As the Rebbe himself acknowledged after receiving his life back — speaking at a seudas hoda’ah where he was flanked by chassidim and the two medical men who saved him — everything that happened that week was a string of miracles. It was, the Rebbe said, as though the Heavenly angels stood at attention to save him as he was suspended between two worlds.
And that’s why the Rebbe invited us in: Although still weak, the Rebbe is saturated with an overwhelming sense of obligation to express his gratitude and to publicize not only his personal miracle, but to emphasize how every Jew must constantly thank Hashem “for our lives that are entrusted in Your Hands.”
The Rebbe collapsed on Monday night. All day Tuesday, while dozens of minyanim gathered around the Jewish world and delegations were sent to all the holy sites, the doctors had already warned the family of the worst-case scenario.
And then suddenly, with no advance warning, the Rebbe opened his eyes. He smiled, and asked to continue dancing for the chassan and kallah. When an excited family who couldn’t believe what he was seeing whispered that they were in Tel Hashomer, the Rebbe’s eyes closed again, and after a few seconds, the room filled with his weak, sweet voice: The Rebbe raised his eyes to Shamayim and whispered the perek of mizmor lesodah.
Now the Rebbe had just one request. Not water, no updates about what happened and how he had gotten here. Just a tallis and tefillin. So he could thank Hashem….
The recovery was rapid and the good news spread fast. But the Rebbe himself felt that he owed a tremendous debt of gratitude. “Especially now, when we hear so many difficult things,” he says, “when a Yid merits such Divine mercy, when you see clearly the Hashgachah pratis, we must praise and thank Him.”
The Rebbe initially asked his family members and chassidim to write down their impressions. “People have short memories. Life goes on. And if we don’t stop and introspect, then within a short time, all the chesed is forgotten.” The chassidim obeyed. Dozens of journals from those tense days were passed around and everyone wrote something, even his grandchildren. The Rebbe read the gratitude journals with special pleasure, explaining how writing extensively about the miracle, or any miracle, will generate even more gratitude, and more revealed chesed.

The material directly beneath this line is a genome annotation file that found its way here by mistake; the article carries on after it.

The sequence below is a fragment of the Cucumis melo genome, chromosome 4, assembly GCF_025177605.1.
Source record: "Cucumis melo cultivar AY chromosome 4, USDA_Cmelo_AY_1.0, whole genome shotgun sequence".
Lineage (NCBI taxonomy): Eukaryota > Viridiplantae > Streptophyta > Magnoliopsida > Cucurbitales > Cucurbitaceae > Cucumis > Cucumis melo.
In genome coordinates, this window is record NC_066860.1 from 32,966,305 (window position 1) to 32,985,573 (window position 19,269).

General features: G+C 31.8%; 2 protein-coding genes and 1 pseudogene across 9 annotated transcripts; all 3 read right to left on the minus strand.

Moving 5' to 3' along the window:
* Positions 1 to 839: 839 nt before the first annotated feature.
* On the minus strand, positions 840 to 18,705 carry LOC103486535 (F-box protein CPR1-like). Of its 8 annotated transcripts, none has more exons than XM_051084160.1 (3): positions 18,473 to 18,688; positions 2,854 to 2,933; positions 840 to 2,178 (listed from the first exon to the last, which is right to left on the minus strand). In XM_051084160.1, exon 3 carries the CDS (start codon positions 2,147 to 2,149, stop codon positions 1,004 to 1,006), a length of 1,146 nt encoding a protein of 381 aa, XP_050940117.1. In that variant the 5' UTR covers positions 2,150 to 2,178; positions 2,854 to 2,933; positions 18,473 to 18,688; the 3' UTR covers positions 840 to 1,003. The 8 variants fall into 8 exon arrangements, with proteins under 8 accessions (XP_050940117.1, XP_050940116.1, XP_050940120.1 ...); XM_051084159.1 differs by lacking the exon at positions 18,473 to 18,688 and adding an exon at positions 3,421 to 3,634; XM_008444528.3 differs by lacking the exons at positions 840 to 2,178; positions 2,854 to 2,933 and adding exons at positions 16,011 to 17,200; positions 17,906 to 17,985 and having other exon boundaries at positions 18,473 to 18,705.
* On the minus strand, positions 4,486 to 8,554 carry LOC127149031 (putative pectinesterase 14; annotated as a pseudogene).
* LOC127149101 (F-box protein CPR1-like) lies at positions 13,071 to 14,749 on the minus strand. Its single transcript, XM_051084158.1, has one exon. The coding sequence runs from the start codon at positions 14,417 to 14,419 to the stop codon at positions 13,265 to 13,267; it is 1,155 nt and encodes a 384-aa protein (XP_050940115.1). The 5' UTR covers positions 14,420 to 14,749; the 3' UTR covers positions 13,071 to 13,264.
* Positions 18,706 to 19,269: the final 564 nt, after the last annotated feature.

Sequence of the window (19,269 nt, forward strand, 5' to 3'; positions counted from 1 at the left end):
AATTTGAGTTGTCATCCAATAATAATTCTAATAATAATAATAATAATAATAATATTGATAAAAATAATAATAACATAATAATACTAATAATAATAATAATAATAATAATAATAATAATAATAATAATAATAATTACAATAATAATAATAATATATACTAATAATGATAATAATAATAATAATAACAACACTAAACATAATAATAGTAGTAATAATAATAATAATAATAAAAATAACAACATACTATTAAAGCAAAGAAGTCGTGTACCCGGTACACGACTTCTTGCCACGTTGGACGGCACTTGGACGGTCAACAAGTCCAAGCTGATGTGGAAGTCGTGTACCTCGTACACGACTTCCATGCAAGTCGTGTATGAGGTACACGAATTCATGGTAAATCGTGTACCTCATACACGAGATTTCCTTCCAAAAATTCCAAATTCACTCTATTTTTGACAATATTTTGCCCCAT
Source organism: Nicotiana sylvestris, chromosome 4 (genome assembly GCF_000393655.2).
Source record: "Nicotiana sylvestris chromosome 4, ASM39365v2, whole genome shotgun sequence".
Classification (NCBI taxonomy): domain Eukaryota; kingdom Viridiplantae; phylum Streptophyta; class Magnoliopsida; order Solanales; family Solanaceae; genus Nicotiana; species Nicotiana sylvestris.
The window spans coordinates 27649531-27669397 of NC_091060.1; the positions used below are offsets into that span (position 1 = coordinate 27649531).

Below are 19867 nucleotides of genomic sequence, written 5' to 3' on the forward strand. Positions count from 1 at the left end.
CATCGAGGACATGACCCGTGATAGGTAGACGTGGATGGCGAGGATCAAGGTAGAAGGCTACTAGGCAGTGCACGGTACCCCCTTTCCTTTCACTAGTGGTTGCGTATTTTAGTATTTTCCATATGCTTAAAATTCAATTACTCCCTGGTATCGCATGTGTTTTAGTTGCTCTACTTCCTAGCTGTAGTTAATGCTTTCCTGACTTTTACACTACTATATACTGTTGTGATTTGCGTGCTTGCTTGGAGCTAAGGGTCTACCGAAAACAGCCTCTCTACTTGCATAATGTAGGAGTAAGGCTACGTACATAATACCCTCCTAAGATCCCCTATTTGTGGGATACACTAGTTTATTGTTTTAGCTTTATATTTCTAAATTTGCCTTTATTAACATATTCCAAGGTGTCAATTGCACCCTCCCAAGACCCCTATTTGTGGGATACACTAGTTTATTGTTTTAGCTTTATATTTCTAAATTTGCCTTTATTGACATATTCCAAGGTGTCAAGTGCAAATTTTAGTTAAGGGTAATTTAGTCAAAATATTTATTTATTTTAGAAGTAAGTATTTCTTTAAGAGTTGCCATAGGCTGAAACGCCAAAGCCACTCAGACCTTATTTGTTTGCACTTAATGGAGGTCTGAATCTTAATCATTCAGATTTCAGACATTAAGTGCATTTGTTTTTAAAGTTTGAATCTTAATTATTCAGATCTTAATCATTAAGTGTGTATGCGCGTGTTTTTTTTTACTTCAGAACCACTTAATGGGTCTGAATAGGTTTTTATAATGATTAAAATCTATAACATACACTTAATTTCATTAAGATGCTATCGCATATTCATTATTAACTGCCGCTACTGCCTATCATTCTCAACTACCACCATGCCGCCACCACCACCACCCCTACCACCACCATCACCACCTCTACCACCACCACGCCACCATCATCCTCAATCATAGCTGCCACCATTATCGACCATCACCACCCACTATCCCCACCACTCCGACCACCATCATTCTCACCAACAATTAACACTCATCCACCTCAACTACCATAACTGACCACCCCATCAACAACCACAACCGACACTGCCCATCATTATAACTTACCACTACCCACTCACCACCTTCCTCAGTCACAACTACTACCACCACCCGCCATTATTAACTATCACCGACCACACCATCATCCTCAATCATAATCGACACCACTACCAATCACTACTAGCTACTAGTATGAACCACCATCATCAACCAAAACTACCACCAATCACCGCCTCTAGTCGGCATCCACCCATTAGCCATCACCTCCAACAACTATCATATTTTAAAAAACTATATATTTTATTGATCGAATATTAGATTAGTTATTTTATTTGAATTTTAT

“We don’t know the reason,” the Rebbe tells us, “but it’s not just coincidence that a Yid just collapses in the middle of a simchah. And then, a few hours later a miracle happens and he returns to life as though nothing happened. True, it’s a bit hard to share inner emotions, but it’s the obligation of every creation to do so. From Above it was ordained that all this should happen in front of a crowd, which means there’s a message here for all of us.”
The Rebbe emphasizes that a person should always be modest and unassuming, “but when it comes to thanking Him for a miracle,” he says, “a person has an obligation to give it as much publicity as possible. And especially in these times, when the whole world is being managed with hester panim, and what is publicized is primarily tragedies and illness. So we have a special role now — to overpower all that negativity so that everyone should know and feel how HaKadosh Baruch Hu takes care of each and every individual, no matter how challenging these times feel. And this is especially vital in these days before Rosh Hashanah, where we recount, ‘Adam yesodo me’afar — a person is derived from earth and ends up in the earth, he is like broken pottery… like a fleeting shadow, like a cloud that dissipates, like a wind that blows and dust that flies.’ Because that’s exactly how it is. A moment before, I felt nothing. Suddenly, in a blink, it was all over.”
The Rebbe says that when he thinks back, he feels as though he went through the four types of deaths administered by beis din: “First there was the fall, which is similar to sekilah (stoning). They were working on me with electric shocks, which were like sreifah (burning). The loss of consciousness was like hereg (death by the sword) — they told me later that the doctors deliberated if they were allowed to touch me because perhaps I was already in a state of gesisah, the throes of death. Then there was the inability to breathe, which was like chenek (strangulation). Halevai, it should be a kapparah for me.”